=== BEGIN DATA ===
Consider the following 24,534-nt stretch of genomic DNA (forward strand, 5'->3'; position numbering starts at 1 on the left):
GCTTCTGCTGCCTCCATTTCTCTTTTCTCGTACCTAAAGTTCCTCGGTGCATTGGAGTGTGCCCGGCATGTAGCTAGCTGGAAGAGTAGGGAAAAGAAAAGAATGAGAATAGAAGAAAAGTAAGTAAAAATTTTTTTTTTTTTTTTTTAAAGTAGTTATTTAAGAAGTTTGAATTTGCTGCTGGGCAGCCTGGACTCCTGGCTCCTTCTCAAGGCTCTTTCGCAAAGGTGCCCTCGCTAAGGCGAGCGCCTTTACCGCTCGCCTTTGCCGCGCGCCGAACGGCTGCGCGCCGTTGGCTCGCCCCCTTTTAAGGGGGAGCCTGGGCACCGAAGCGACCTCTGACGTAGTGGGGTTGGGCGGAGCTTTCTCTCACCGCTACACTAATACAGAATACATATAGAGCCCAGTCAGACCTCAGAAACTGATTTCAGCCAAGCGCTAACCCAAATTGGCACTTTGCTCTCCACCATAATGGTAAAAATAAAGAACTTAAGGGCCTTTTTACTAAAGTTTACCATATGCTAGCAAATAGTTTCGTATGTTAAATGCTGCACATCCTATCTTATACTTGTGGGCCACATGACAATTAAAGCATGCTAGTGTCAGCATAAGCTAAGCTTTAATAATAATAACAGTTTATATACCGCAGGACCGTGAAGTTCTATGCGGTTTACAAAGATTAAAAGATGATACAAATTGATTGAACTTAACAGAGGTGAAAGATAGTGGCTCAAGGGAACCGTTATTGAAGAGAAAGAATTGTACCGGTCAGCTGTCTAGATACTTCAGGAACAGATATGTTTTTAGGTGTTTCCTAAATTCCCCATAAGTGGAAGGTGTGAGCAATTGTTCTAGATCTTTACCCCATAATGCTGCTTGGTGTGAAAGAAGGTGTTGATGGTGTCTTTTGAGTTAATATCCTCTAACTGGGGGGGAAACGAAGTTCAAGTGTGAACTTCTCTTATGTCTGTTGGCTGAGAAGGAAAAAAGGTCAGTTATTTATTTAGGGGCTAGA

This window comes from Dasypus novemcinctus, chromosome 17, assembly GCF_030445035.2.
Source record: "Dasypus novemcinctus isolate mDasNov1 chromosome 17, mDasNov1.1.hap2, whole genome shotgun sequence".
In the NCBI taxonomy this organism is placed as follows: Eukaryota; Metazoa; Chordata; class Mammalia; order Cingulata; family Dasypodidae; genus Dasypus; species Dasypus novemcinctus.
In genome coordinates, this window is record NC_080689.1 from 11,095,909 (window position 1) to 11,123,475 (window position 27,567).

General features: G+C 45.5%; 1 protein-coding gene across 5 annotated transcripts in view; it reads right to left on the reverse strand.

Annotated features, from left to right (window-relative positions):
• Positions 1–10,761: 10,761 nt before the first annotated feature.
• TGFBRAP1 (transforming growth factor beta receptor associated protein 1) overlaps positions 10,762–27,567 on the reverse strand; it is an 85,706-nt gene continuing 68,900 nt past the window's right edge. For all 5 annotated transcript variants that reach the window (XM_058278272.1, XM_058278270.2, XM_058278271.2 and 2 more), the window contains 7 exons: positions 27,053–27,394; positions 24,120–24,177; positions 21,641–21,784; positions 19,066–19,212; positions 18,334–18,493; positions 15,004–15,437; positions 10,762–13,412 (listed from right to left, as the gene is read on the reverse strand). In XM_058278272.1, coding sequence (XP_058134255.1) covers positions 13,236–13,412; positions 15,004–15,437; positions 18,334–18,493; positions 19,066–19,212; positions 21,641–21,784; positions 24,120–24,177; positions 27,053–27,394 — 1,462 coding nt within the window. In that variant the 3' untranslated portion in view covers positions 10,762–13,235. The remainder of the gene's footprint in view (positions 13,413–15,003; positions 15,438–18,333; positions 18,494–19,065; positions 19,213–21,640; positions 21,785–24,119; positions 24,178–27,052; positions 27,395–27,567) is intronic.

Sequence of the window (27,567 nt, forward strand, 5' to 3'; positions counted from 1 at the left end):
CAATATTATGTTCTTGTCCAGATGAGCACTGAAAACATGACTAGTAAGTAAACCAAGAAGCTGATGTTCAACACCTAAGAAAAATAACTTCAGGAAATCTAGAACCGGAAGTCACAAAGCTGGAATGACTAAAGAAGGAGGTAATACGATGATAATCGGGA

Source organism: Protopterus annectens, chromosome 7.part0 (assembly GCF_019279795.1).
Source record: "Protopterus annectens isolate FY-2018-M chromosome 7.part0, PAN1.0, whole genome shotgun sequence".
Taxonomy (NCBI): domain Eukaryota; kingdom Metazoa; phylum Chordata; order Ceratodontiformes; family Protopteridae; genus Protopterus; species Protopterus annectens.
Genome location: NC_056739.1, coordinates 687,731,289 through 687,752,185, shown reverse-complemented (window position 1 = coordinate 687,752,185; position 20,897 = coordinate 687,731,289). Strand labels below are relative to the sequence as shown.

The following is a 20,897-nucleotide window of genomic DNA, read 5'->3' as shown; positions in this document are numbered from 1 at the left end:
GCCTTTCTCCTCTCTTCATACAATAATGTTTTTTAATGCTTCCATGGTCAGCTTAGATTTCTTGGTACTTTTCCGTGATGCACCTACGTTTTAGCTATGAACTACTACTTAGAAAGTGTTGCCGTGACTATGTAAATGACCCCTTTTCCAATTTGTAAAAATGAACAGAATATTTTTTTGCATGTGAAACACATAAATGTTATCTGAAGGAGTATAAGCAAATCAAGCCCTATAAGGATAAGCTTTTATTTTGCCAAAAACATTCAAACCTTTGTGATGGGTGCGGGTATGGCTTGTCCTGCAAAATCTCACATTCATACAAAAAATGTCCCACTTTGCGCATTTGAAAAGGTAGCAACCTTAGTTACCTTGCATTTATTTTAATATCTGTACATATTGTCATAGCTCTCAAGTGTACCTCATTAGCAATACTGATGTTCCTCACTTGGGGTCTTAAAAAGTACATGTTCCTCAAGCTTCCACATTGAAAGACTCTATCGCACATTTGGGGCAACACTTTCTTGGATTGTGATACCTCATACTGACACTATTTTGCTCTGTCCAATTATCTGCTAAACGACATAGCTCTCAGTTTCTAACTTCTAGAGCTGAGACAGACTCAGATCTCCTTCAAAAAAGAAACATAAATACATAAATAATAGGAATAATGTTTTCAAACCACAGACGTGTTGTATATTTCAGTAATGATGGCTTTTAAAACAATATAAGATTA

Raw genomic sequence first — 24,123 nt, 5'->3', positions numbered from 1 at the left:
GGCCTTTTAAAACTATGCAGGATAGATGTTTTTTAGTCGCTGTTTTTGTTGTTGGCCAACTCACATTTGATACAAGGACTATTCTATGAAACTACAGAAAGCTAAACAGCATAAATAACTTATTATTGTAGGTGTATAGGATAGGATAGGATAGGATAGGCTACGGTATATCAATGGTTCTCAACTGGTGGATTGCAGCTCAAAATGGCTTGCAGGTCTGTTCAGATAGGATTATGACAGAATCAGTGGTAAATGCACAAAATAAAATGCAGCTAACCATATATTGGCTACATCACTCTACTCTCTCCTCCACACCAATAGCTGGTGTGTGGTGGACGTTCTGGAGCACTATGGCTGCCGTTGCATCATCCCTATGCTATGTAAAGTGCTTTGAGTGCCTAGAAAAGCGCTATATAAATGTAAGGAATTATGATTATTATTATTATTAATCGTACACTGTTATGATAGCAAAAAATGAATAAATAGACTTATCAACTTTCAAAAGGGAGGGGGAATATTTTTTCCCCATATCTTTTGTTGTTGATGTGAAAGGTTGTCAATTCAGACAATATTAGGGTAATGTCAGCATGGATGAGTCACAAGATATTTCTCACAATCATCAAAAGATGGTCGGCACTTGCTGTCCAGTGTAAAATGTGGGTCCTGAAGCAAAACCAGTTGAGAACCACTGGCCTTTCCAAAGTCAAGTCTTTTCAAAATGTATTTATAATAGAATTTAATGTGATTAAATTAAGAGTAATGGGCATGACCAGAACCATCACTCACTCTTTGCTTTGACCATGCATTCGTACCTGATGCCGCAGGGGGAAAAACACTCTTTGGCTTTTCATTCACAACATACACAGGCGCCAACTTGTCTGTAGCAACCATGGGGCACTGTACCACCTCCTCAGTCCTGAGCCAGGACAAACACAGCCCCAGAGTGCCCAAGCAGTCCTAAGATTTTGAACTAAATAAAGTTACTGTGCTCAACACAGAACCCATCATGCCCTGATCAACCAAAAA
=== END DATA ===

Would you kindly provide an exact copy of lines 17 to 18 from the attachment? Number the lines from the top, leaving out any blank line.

The following is a 20,897-nucleotide window of genomic DNA, read 5'->3' as shown; positions in this document are numbered from 1 at the left end:
GCCTTTCTCCTCTCTTCATACAATAATGTTTTTTAATGCTTCCATGGTCAGCTTAGATTTCTTGGTACTTTTCCGTGATGCACCTACGTTTTAGCTATGAACTACTACTTAGAAAGTGTTGCCGTGACTATGTAAATGACCCCTTTTCCAATTTGTAAAAATGAACAGAATATTTTTTTGCATGTGAAACACATAAATGTTATCTGAAGGAGTATAAGCAAATCAAGCCCTATAAGGATAAGCTTTTATTTTGCCAAAAACATTCAAACCTTTGTGATGGGTGCGGGTATGGCTTGTCCTGCAAAATCTCACATTCATACAAAAAATGTCCCACTTTGCGCATTTGAAAAGGTAGCAACCTTAGTTACCTTGCATTTATTTTAATATCTGTACATATTGTCATAGCTCTCAAGTGTACCTCATTAGCAATACTGATGTTCCTCACTTGGGGTCTTAAAAAGTACATGTTCCTCAAGCTTCCACATTGAAAGACTCTATCGCACATTTGGGGCAACACTTTCTTGGATTGTGATACCTCATACTGACACTATTTTGCTCTGTCCAATTATCTGCTAAACGACATAGCTCTCAGTTTCTAACTTCTAGAGCTGAGACAGACTCAGATCTCCTTCAAAAAAGAAACATAAATACATAAATAATAGGAATAATGTTTTCAAACCACAGACGTGTTGTATATTTCAGTAATGATGGCTTTTAAAACAATATAAGATTA